When the Latter-day Saints dump the Boy Scouts, might there be a back story here?

Probably one of the more intriguing religion stories last week was that of a decision by the Church of Jesus Christ of Latter-day Saints to partially break with the Boy Scouts of America.

The decision didn’t shock a whole lot of people, as Mormons and the Boy Scouts have been on a collision course for some time, as getreligion.org has previously noted.

Nevertheless, the former has long been a major force undergirding the national BSA and its departure is bound to have an effect.

We’ll start with the Associated Press just to get the bare details. As you read this, keep asking yourself this question: Might there be a back story in here somewhere?

SALT LAKE CITY (AP) -- The Mormon church, the biggest sponsor of Boy Scout troops in the United States, announced Thursday it is pulling as many as 185,000 older youths from the organization as part of an effort to start its own scouting-like program.
The Church of Jesus Christ of Latter-day Saints said the move wasn’t triggered by the Boy Scouts’ decision in 2015 to allow gay troop leaders, since Mormon-sponsored troops have remained free to exclude such adults on religious grounds.
But at least one leading Mormon scholar said that the Boy Scouts and the church have been diverging on values in recent years and that the policy on gays was probably a contributing factor in the split.
Saying it wants a new, simplified program of its own that is more closely tailored to Mormon teenagers, the church announced that boys ages 14 to 18 will no longer participate in the Boy Scouts starting next year. The church said the decision will affect 185,000 teens; the Boy Scouts put the number at 130,000.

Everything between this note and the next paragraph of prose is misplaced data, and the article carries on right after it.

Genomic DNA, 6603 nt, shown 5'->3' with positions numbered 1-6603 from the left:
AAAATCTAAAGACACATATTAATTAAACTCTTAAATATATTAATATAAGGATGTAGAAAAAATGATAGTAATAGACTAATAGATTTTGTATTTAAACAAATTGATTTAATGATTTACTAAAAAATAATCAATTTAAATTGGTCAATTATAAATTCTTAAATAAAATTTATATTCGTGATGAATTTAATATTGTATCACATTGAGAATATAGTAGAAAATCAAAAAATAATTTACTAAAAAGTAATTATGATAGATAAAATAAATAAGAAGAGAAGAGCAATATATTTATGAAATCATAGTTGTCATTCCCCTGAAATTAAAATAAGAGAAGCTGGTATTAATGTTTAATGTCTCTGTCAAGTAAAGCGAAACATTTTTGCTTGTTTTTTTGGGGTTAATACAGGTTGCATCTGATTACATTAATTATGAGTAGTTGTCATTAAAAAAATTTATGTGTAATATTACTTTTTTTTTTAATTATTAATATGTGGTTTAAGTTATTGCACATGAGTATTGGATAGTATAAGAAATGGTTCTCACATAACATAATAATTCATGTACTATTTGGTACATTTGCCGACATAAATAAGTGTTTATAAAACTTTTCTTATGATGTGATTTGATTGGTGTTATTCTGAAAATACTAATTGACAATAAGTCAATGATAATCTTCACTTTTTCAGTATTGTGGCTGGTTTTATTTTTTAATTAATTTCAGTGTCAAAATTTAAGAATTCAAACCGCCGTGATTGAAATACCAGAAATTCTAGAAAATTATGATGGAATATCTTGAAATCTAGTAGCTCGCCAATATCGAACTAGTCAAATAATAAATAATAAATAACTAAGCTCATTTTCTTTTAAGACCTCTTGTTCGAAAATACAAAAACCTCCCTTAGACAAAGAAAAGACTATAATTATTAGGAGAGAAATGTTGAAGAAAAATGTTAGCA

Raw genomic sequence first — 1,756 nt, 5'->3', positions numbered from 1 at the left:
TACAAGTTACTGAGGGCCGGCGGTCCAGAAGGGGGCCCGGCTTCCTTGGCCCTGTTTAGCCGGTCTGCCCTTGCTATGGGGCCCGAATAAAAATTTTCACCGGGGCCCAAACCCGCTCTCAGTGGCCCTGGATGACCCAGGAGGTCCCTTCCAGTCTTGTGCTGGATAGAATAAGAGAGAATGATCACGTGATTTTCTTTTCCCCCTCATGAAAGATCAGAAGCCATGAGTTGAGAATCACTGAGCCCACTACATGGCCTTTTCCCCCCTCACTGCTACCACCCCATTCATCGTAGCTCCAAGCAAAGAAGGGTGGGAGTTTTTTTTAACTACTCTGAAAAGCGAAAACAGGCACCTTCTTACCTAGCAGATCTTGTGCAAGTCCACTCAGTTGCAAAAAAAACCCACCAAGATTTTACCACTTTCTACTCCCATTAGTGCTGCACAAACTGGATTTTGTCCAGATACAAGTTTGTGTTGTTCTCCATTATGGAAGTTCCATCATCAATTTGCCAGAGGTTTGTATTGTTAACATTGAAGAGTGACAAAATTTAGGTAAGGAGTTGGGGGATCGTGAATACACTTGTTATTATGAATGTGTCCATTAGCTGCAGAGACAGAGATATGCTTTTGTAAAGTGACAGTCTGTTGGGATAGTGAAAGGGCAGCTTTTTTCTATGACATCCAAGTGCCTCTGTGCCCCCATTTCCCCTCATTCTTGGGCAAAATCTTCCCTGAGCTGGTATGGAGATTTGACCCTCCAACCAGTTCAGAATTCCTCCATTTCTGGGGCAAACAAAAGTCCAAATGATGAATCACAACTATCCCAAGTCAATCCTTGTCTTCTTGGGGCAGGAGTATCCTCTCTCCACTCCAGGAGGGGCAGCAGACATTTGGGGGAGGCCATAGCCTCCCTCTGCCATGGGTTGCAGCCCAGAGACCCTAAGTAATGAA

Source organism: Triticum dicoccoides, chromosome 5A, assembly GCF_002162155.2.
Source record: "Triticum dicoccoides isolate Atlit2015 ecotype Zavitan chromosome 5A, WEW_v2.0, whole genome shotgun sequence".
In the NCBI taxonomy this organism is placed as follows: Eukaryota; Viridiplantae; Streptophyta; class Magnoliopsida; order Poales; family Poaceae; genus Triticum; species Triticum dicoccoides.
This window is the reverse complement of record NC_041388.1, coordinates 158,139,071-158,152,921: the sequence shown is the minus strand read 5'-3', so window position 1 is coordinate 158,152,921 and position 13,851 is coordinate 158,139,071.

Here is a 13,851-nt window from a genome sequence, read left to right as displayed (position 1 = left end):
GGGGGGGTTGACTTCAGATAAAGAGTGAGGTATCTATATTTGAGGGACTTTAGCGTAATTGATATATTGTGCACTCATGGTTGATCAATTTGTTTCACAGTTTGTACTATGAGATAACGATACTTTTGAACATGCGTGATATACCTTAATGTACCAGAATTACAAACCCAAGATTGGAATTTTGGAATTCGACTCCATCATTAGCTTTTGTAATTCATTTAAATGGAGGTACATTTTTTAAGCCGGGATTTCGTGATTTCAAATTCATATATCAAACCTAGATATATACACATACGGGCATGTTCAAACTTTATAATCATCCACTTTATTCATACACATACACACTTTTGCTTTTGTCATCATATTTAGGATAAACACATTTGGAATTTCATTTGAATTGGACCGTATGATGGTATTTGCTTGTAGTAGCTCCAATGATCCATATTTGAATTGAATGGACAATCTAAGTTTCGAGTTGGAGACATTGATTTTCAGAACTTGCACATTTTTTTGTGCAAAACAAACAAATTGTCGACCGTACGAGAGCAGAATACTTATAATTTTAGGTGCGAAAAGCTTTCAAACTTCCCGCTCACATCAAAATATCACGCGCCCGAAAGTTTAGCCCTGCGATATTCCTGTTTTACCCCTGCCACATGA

The loss is only a small portion of the 2.3 million youths in the Boy Scouts of America, but the organization has been grappling with declining membership for years and has enjoyed an unusually close bond with the Mormon church for more than a century because of their shared values. Joining the Boy Scouts is practically automatic among Mormon boys.

Further down the piece, we get the quote from the aforementioned scholar:

In Thursday’s announcement, the church said that it learned recently that the Boy Scouts are considering admitting girls, but that its decision was made independently of that.
Matthew Bowman, a Mormon scholar and history professor at Henderson State University, said the schism reflects the two organizations’ diverging values, with gays and girls among the issues on which they are moving apart.
“The church is wedded very much to traditional gender roles and they see the Boy Scouts of America increasingly move away from that,” Bowman said. “That means that they have come to see it as less of a hospitable place.”

As I said earlier, one always wonders what’s the back story when there are major developments like this one, 

Other than Jana Reiss' intriguing column for Religion News Service, there was little good reporting out there. Most media accounts parroted what the AP wrote, so I turned to Salt Lake City’s two dailies. After saying that one in six Boy Scouts is a Mormon, the Deseret News offered a glimpse behind the scenes with a main story and links to eight other pieces.

The overhaul is stunning, because Scouting has been an indelible, seemingly inseparable, part of the LDS Church's Young Men program for 104 years, but it isn't a major surprise. Church leaders quietly have considered dropping Scouting from its Young Men and Primary programs for many years for multiple reasons.

Then this interesting data: